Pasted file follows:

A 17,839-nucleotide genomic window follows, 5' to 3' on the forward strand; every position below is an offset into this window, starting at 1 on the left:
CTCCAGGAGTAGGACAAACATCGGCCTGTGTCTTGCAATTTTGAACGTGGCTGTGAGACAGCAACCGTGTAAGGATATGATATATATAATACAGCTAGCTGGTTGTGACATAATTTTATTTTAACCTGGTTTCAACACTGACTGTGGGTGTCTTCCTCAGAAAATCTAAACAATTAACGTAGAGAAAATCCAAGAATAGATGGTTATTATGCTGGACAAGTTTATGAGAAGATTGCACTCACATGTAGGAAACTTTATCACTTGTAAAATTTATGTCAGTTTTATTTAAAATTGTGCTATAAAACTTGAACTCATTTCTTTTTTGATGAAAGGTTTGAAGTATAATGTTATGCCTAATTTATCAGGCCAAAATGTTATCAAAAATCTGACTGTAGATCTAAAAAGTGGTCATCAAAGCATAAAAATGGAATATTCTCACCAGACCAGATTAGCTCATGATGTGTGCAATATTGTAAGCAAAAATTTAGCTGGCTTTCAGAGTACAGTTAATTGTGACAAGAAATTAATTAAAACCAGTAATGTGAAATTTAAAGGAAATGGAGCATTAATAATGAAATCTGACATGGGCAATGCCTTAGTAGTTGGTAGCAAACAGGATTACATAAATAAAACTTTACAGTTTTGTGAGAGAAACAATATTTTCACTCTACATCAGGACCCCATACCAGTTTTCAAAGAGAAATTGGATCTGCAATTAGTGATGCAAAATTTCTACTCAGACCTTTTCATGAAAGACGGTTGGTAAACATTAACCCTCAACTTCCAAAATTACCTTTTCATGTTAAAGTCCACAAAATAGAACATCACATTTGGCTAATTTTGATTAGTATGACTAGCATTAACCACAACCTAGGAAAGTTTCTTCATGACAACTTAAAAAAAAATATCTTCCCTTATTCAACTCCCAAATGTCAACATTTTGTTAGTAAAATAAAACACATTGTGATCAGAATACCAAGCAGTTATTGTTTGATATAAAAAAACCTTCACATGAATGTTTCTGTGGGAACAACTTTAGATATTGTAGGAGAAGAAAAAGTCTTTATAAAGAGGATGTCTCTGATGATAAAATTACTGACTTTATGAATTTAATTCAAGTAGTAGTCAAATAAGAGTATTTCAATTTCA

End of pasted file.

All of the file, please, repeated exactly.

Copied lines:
A 17,839-nucleotide genomic window follows, 5' to 3' on the forward strand; every position below is an offset into this window, starting at 1 on the left:
CTCCAGGAGTAGGACAAACATCGGCCTGTGTCTTGCAATTTTGAACGTGGCTGTGAGACAGCAACCGTGTAAGGATATGATATATATAATACAGCTAGCTGGTTGTGACATAATTTTATTTTAACCTGGTTTCAACACTGACTGTGGGTGTCTTCCTCAGAAAATCTAAACAATTAACGTAGAGAAAATCCAAGAATAGATGGTTATTATGCTGGACAAGTTTATGAGAAGATTGCACTCACATGTAGGAAACTTTATCACTTGTAAAATTTATGTCAGTTTTATTTAAAATTGTGCTATAAAACTTGAACTCATTTCTTTTTTGATGAAAGGTTTGAAGTATAATGTTATGCCTAATTTATCAGGCCAAAATGTTATCAAAAATCTGACTGTAGATCTAAAAAGTGGTCATCAAAGCATAAAAATGGAATATTCTCACCAGACCAGATTAGCTCATGATGTGTGCAATATTGTAAGCAAAAATTTAGCTGGCTTTCAGAGTACAGTTAATTGTGACAAGAAATTAATTAAAACCAGTAATGTGAAATTTAAAGGAAATGGAGCATTAATAATGAAATCTGACATGGGCAATGCCTTAGTAGTTGGTAGCAAACAGGATTACATAAATAAAACTTTACAGTTTTGTGAGAGAAACAATATTTTCACTCTACATCAGGACCCCATACCAGTTTTCAAAGAGAAATTGGATCTGCAATTAGTGATGCAAAATTTCTACTCAGACCTTTTCATGAAAGACGGTTGGTAAACATTAACCCTCAACTTCCAAAATTACCTTTTCATGTTAAAGTCCACAAAATAGAACATCACATTTGGCTAATTTTGATTAGTATGACTAGCATTAACCACAACCTAGGAAAGTTTCTTCATGACAACTTAAAAAAAAATATCTTCCCTTATTCAACTCCCAAATGTCAACATTTTGTTAGTAAAATAAAACACATTGTGATCAGAATACCAAGCAGTTATTGTTTGATATAAAAAAACCTTCACATGAATGTTTCTGTGGGAACAACTTTAGATATTGTAGGAGAAGAAAAAGTCTTTATAAAGAGGATGTCTCTGATGATAAAATTACTGACTTTATGAATTTAATTCAAGTAGTAGTCAAATAAGAGTATTTCAATTTCA